Stephen A. Johnson
Bright Minds Tutoring Inc.
That’s a great question! The fact that you’re thinking about this most likely means that you’re the type of person who likes to be prepared. And that’s great, because preparation is the key to doing well on either the ACT or the SAT. Since most college and university application deadlines arrive during fall of senior year, most students take their chosen test spring of junior year and/or fall of senior year. This is so common, in fact, that it is rarely questioned. But I think there’s a better way to mitigate the already stressful junior year and first semester of senior year by starting the test prep process much earlier.
I suggest that you start to at least think about these tests as a freshman in high school. Becoming familiar with the tests before it really “counts” will only help you in the long run. Many test prep companies offer free proctored tests throughout the year, and you can always try taking the test on your own using a test prep book. (There are lots of inexpensive options out there.) Taking a practice test the summer before you start ninth grade is a great way to be exposed to the level of knowledge you will need in the future and may even help motivate you to pay closer attention in your relevant freshman course work. Taking another practice test halfway through the school year and again at the end of your freshman year will provide some momentum going into your sophomore year as you see your familiarity with the test format and the test content improve.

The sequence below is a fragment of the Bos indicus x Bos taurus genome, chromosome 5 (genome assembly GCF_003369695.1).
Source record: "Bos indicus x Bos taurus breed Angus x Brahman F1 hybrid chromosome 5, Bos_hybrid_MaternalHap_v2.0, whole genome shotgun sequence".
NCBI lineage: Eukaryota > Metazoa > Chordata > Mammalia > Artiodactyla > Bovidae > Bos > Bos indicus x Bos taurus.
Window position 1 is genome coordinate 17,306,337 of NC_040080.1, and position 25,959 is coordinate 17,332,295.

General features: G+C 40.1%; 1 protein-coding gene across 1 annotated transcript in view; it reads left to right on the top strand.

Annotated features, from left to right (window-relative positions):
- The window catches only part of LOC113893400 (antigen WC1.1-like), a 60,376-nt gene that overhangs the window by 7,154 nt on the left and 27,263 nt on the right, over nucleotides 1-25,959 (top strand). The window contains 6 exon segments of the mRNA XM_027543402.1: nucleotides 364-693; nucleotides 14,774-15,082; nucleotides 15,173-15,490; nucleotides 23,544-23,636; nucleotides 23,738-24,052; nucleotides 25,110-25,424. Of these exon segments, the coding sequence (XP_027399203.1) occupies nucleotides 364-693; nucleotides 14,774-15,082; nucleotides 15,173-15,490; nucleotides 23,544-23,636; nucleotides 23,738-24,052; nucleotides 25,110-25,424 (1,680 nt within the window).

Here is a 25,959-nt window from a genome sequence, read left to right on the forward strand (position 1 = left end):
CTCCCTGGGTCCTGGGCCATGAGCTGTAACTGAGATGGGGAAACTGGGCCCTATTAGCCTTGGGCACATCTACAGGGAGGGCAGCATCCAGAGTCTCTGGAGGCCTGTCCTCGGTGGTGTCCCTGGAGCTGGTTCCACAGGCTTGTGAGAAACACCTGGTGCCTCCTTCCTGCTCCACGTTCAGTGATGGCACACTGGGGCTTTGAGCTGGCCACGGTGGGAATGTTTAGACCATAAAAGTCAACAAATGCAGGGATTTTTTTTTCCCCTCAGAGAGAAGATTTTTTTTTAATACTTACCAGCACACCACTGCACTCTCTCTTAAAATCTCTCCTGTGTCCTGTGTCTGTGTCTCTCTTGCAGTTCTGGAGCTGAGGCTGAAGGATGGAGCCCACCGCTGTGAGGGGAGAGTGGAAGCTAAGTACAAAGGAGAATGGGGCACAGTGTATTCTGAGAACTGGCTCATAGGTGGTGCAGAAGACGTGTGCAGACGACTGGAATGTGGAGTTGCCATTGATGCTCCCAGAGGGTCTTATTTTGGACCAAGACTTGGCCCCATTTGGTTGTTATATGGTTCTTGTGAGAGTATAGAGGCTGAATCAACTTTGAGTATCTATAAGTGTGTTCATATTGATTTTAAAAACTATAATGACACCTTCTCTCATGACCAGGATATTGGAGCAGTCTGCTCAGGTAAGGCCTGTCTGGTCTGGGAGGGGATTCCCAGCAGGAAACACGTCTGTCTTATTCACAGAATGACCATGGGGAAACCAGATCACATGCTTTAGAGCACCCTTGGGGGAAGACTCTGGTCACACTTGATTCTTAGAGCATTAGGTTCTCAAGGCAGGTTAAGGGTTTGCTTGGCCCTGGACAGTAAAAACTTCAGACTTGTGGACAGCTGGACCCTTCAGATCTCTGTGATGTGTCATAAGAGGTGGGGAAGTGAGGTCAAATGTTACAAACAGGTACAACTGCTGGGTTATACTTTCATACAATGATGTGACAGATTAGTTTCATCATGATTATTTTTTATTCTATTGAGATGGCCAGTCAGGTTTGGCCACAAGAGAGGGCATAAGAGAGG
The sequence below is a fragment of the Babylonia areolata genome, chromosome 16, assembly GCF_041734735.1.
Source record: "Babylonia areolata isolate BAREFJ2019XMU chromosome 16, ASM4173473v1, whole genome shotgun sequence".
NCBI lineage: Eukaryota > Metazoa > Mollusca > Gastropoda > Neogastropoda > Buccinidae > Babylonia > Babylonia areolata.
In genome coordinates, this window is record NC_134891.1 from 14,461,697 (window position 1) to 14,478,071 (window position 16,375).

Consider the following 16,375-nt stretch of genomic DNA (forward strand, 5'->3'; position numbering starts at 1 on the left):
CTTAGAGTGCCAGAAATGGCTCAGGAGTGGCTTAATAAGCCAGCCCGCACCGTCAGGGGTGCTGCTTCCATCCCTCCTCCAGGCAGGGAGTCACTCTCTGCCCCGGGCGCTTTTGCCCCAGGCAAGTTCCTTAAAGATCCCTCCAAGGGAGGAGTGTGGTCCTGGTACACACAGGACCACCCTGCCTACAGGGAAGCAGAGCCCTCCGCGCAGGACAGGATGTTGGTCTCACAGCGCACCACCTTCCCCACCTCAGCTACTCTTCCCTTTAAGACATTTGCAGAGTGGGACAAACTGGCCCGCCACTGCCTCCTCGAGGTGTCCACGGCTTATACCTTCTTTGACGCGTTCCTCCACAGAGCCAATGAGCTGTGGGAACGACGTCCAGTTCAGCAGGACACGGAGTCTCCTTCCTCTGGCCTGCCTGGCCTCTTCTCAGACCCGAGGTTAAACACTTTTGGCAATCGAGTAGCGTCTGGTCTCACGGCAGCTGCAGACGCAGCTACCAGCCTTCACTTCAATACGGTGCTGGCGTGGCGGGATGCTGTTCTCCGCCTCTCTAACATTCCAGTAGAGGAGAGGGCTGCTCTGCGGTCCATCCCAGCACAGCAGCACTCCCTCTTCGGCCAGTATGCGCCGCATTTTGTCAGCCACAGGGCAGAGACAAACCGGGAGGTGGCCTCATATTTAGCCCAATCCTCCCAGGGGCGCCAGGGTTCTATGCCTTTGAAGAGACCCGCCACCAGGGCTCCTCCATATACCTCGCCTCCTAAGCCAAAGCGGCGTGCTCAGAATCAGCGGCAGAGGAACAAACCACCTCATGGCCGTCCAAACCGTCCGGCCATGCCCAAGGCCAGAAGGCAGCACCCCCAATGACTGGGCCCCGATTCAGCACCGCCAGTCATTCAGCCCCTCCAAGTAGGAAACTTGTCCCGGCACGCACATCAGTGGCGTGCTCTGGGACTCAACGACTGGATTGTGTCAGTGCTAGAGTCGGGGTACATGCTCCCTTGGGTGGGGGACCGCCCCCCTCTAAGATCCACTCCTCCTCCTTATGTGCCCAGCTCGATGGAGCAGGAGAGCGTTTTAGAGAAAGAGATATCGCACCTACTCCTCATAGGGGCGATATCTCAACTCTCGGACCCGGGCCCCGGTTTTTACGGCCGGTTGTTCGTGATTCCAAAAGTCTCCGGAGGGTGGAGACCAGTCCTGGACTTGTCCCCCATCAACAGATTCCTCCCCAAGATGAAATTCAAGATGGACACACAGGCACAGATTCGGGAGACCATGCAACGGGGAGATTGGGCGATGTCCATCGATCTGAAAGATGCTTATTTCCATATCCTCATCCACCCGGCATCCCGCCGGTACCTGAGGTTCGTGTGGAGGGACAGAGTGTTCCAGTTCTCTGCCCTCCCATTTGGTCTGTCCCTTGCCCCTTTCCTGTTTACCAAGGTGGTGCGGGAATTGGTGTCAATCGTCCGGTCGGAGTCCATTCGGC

During your sophomore year you should definitely opt to take the PSAT. I also recommend ramping up your testing frequency to approximately every three months. Sophomore year is when most students learn the majority of the content needed for both the SAT and ACT, and it is possible that you could be ready to take a real exam by the end of your sophomore year!
By following this plan you will have great insight into your strengths and weaknesses by the summer before your junior year. This is a great time for you to start exploring the colleges and universities you may have an interest in attending. Learn about their GPA and test score averages for admitted freshmen and compare these numbers to your own. If your practice test scores are consistently above the average for your top schools of interest, then go ahead and take a real test. If not, reduce your testing schedule and reach out to teachers, friends, and professional tutors for help strengthening your weak areas. Take the time in between tests to review and relearn content that you are consistently answering incorrectly. Focus on one weakness at a time until you feel that you’ve mastered those concepts.
Test Prep Expert
Think about how much study time you personally need to prepare and study for either test. To figure out how much you should study, take a practice ACT or SAT test. Look at your score for each section of the mock exam. If your scores are close to your target (here are some tips for setting a target score), you won’t need so much time to prepare. But if you’re still well below your target score—which is common in early practice—you’ll need more prep time. Think of your standardized test prep first in terms of hours and then in terms of days and weeks. How many hours of practice do you think you’ll need in order to improve? Once you’ve got that estimate, figure out many hours you have to study per day and per week. But be realistic! Raising your scores by a modest amount—such as one or two points on the ACT or 30–50 points on the SAT—is an achievement. And remember you’ll need to balance your test prep with school and other responsibilities. Most successful test takers give themselves between one and three months to study. So take the ACT or SAT on a date that allows you that much prep time—or more prep time, depending on your schedule and your baseline abilities.
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